Misinterpretation of Climate Data Comes Down to Political Loyalty

If you turn down the partisanship, you turn up the public understanding.

The amount of arctic sea ice around the North Pole has long been on a downward trend, and satellite data from the National Snow & Ice Data Center show this decline — particularly stark this time of year — with daily updates.

But there are spikes in any downward trend, and one particular spike in 2013 (thanks to an unusually cool summer) caused such widespread misinterpretation along political lines that it became the subject of a newly published sociological study. The findings show that when one strips away political affiliation, people make smarter decisions about climate science together. It also offers the latest scientific example of how politics don’t often allow facts to get in the way.

First, here’s the chart that researchers saw as problematic — sort of a political Rorschach test — that shows a spike in arctic sea ice in 2013. For instance, people who think climate change is a liberal hoax could point to the rise in sea ice as evidence the downward trend would soon return upward.

"The graph has been found to produce misinterpretations about the scientific information it communicates because its final data point indicates an increase in the amount of Arctic Sea ice in the opposite direction of the overall trend that NASA intended to communicate," write the researchers.

Damon Centola, a sociologist and professor at the Annenberg School for Communication at the University of Pennsylvania, led a study into why people might misinterpret the data above. His research team used social learning processes (showing answers from the rest of a group of people alongside the question) to see if they could eliminate polarization between self-identified Democrats and Republicans.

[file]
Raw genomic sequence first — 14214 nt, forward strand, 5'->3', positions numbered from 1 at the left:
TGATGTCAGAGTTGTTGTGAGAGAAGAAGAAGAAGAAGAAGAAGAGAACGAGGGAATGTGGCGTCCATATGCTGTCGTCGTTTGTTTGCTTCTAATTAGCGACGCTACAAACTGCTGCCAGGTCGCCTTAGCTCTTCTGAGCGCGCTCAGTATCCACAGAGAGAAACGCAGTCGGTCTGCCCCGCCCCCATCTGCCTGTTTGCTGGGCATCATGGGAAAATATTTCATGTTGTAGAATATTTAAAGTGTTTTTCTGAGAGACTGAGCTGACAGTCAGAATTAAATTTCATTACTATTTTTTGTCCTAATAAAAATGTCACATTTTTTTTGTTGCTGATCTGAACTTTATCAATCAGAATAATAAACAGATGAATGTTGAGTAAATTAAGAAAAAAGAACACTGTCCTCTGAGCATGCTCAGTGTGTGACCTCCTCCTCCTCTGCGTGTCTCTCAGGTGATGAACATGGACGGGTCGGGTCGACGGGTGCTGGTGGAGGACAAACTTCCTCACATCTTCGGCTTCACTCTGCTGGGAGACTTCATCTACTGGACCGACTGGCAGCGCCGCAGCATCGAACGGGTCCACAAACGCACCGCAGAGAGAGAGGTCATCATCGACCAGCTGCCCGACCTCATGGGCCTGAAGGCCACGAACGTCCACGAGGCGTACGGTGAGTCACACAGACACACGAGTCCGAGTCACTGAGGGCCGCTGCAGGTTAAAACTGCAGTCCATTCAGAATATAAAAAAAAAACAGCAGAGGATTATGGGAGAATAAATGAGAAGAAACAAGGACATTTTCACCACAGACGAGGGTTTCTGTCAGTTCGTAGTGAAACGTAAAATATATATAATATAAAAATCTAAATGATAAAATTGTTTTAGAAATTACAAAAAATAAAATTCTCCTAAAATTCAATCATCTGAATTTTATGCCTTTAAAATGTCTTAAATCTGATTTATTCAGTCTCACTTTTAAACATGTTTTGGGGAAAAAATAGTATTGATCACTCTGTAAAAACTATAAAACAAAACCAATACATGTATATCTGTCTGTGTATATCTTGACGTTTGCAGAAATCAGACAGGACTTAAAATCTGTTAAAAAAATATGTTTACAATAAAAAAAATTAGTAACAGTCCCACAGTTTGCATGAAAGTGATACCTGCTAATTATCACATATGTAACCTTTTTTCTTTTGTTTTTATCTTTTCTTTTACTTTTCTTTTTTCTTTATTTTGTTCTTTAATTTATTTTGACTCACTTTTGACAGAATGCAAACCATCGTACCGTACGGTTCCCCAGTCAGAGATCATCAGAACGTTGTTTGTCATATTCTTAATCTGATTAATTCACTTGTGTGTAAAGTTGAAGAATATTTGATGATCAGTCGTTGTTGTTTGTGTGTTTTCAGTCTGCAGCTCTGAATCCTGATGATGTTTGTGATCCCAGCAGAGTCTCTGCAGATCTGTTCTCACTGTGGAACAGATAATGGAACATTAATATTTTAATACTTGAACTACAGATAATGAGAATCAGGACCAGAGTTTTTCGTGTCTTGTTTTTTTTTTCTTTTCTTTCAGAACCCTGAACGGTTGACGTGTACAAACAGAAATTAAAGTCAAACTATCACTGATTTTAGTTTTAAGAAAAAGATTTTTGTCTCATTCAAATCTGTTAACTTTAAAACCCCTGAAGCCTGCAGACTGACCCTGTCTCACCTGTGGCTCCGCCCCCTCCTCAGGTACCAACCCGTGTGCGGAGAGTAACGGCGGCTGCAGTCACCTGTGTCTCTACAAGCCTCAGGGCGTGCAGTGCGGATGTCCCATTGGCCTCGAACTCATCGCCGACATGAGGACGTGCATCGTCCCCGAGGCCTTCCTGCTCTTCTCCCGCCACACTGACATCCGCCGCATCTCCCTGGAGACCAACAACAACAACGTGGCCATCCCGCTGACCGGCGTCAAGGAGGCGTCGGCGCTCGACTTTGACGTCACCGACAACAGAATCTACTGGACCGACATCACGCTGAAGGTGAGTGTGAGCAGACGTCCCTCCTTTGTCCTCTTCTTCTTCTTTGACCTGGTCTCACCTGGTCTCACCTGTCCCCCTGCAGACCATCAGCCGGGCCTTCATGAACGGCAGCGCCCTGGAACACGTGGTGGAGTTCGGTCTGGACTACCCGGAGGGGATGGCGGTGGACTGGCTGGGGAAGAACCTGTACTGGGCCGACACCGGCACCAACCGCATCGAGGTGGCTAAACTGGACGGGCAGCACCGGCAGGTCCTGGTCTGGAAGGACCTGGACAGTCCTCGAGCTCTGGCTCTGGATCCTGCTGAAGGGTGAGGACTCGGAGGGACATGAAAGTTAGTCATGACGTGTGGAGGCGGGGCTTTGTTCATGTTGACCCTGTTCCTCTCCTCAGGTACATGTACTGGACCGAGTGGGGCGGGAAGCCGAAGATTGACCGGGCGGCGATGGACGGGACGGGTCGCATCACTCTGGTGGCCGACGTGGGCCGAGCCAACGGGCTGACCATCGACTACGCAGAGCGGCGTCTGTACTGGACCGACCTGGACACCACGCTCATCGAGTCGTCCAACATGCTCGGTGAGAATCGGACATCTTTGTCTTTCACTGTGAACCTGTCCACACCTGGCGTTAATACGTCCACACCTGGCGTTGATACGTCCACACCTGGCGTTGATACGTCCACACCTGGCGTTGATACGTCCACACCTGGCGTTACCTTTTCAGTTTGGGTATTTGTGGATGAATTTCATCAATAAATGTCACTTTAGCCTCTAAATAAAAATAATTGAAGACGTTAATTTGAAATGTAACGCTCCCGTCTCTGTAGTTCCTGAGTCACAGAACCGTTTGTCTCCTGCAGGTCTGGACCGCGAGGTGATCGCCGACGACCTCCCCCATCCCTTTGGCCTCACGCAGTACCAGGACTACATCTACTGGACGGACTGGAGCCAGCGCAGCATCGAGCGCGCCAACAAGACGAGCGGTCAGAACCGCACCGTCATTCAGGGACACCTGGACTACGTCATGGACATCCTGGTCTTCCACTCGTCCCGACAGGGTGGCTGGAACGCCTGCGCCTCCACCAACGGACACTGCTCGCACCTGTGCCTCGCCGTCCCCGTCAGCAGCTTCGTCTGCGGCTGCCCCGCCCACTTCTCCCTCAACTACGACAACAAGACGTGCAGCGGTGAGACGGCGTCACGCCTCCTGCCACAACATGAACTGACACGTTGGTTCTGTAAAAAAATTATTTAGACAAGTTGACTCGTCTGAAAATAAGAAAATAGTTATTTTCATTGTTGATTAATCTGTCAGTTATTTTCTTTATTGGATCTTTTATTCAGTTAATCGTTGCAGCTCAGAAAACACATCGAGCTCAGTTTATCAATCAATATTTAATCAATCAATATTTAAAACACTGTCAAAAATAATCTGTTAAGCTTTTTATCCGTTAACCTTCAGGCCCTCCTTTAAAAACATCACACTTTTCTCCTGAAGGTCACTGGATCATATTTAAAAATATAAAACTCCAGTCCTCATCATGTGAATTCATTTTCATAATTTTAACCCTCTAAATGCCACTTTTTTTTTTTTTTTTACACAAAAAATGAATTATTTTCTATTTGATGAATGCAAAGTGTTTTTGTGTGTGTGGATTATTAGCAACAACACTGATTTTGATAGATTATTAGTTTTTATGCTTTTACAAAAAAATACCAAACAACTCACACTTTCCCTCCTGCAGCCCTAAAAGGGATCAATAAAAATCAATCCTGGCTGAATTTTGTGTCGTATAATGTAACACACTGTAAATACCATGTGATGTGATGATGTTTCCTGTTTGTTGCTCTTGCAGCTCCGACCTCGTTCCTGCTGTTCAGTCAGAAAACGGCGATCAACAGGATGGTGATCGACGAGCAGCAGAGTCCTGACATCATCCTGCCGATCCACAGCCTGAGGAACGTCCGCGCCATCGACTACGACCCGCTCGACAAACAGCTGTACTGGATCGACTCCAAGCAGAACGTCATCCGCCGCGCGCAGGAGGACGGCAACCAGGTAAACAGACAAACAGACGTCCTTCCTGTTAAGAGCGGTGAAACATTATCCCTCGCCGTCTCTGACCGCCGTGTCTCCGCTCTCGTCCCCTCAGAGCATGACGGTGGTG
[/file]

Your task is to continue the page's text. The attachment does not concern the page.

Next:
The research, “Social learning and partisan bias in the interpretation of climate trends,” was published Monday in the journal Proceedings of the National Academy of Sciences.

The sharpest baseline finding before the experiment began was that “Republicans significantly misinterpreted the data,” Centola says. “Overall, in every case, almost 40.2 percent of Republicans said that the arctic sea ice was increasing.” Meanwhile, 73.9 percent of liberals correctly estimated the sea ice trend at the baseline.

Centola, the senior author on the paper, and his team recruited 2,400 people, half Republican and half Democrat, on Amazon’s Mechanical Turk (the shipping giant’s “marketplace for work that requires human intelligence”). They were randomly assigned to 40-person bipartisan social networks to take an “intelligence test” that asked participants to forecast sea ice levels.

“The more accurate your answers, the more you win!,” the subjects of this study were informed. They were not informed that the data was determined by NASA, in order to avoid known biases associated with the organizational sources of information, write the researchers.

They were allowed to revise their responses while being show the responses of other people in their network, and when there was no party affiliation next to the responses of their network neighbors, their sea ice prediction were closer to the scientific prediction by NASA.

Other questions included symbols next to them, subtle suggestions that these science questions also had political gravity. When “subjects were exposed to party logos during communication, social learning was prevented, and baseline levels of polarization were maintained,” they write.

Just by placing the political symbols next to the data, the subjects provided different predictions, suggesting they were motivated by biased reasoning.